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02/20/87 Winifred Bradfield, Adm'r, v. Central Gulf Railroad

February 20, 1987

WINIFRED BRADFIELD, ADM'R, APPELLEE

v.

ILLINOIS CENTRAL GULF RAILROAD COMPANY, APPELLANT



SUPREME COURT OF ILLINOIS

505 N.E.2d 331, 115 Ill. 2d 471, 106 Ill. Dec. 25 1987.IL.202

Appeal from the Appellate Court for the Fifth District; heard in that court on appeal from the Circuit Court of Madison County, the Hon. William E. Johnson, Judge, presiding.

APPELLATE Judges:

JUSTICE GOLDENHERSH delivered the opinion of the court. JUSTICE RYAN, Dissenting. JUSTICE SIMON, also Dissenting.

DECISION OF THE COURT DELIVERED BY THE HONORABLE JUDGE GOLDENHERSH

Defendant, Illinois Central Gulf Railroad Company, appealed from the judgment of the circuit court of Madison County entered upon a jury verdict in the amount of $175,000 in favor of plaintiff, Winifred Bradfield, administrator of the estate of Richard Bradfield, deceased. The appellate court affirmed (137 Ill. App. 3d 19), and we allowed defendant's petition for leave to appeal (103 Ill. 2d R. 315(a)). The facts are adequately stated in the opinion of the appellate court and will be reviewed here only to the extent necessary to discuss the issues.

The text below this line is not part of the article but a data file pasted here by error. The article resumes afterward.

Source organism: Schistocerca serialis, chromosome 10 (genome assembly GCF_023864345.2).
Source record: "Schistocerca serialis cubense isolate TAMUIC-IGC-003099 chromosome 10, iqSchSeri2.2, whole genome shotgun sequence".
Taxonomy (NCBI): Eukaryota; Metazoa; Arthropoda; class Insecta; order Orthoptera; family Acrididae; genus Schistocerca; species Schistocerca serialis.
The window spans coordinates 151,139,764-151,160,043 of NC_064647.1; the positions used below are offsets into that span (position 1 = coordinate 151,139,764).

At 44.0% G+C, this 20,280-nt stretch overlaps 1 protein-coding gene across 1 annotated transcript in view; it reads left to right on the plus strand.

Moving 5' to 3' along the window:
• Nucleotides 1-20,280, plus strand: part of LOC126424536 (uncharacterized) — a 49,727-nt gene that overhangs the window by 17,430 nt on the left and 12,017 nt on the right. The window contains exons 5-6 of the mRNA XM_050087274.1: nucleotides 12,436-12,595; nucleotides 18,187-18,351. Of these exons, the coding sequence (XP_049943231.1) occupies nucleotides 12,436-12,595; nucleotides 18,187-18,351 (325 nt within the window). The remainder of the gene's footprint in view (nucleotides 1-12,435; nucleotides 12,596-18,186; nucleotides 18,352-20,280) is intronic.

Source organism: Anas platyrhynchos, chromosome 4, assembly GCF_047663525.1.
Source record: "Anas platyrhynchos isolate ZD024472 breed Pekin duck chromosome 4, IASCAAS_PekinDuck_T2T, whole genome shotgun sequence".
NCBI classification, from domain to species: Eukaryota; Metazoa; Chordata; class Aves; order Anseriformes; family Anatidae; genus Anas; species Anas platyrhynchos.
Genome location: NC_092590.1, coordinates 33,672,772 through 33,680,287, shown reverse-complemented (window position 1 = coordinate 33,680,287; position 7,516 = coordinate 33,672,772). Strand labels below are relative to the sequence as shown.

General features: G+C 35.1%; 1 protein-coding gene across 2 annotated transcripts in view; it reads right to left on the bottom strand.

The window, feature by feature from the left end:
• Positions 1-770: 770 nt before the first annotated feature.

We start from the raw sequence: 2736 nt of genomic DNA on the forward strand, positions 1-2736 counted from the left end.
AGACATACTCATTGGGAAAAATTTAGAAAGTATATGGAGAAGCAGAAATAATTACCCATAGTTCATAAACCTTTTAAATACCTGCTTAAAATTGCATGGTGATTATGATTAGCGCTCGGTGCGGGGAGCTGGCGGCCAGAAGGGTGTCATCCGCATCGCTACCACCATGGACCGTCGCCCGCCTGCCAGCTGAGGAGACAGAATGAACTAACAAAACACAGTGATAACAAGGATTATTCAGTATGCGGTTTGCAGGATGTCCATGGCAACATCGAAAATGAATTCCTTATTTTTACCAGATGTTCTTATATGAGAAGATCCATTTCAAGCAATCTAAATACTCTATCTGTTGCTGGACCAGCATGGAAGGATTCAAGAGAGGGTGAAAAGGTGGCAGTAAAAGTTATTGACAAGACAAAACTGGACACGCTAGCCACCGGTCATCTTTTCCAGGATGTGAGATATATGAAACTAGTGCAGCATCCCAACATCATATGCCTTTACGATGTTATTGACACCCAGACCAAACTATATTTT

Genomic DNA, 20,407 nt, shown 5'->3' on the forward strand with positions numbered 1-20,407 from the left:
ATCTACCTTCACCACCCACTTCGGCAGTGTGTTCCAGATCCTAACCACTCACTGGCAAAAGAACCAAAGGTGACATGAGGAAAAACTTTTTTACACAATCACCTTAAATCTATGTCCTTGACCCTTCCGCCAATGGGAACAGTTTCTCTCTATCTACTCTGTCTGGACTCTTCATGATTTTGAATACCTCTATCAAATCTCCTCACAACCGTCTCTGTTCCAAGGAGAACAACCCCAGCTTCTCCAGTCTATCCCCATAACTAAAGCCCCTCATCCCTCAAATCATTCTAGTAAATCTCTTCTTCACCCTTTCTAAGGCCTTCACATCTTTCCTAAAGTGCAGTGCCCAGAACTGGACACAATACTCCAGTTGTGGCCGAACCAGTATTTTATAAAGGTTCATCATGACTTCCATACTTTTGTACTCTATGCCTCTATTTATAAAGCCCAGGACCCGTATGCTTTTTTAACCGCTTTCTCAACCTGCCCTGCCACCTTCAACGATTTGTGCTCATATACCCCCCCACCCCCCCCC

The testimony shows that on January 23, 1978, plaintiff's decedent was traveling east on a road perpendicular to defendant's railway, approximately one-quarter mile south of the town of Lostant, when his vehicle was struck at the crossing by defendant's train. Plaintiff's decedent was killed in the crash. The crossing was protected only by a railroad "crossbuck." The train involved in the collision consisted of a snow plow, two engines and a caboose. Although the weather at the time of the occurrence was clear and the sun was shining, the train had been used to clear snow that had drifted onto the tracks. A member of the crew testified that they had plowed a drift approximately two-thirds of a mile south of the crossing where the collision occurred. He testified that while plowing snow in this manner it was necessary to frequently sound the whistle in order to prevent its clogging with snow. Two crew members testified that from the time the northbound train passed a whistle mark one-quarter of a mile south of the crossing, until the collision occurred at the crossing, they rang the bell and sounded the whistle.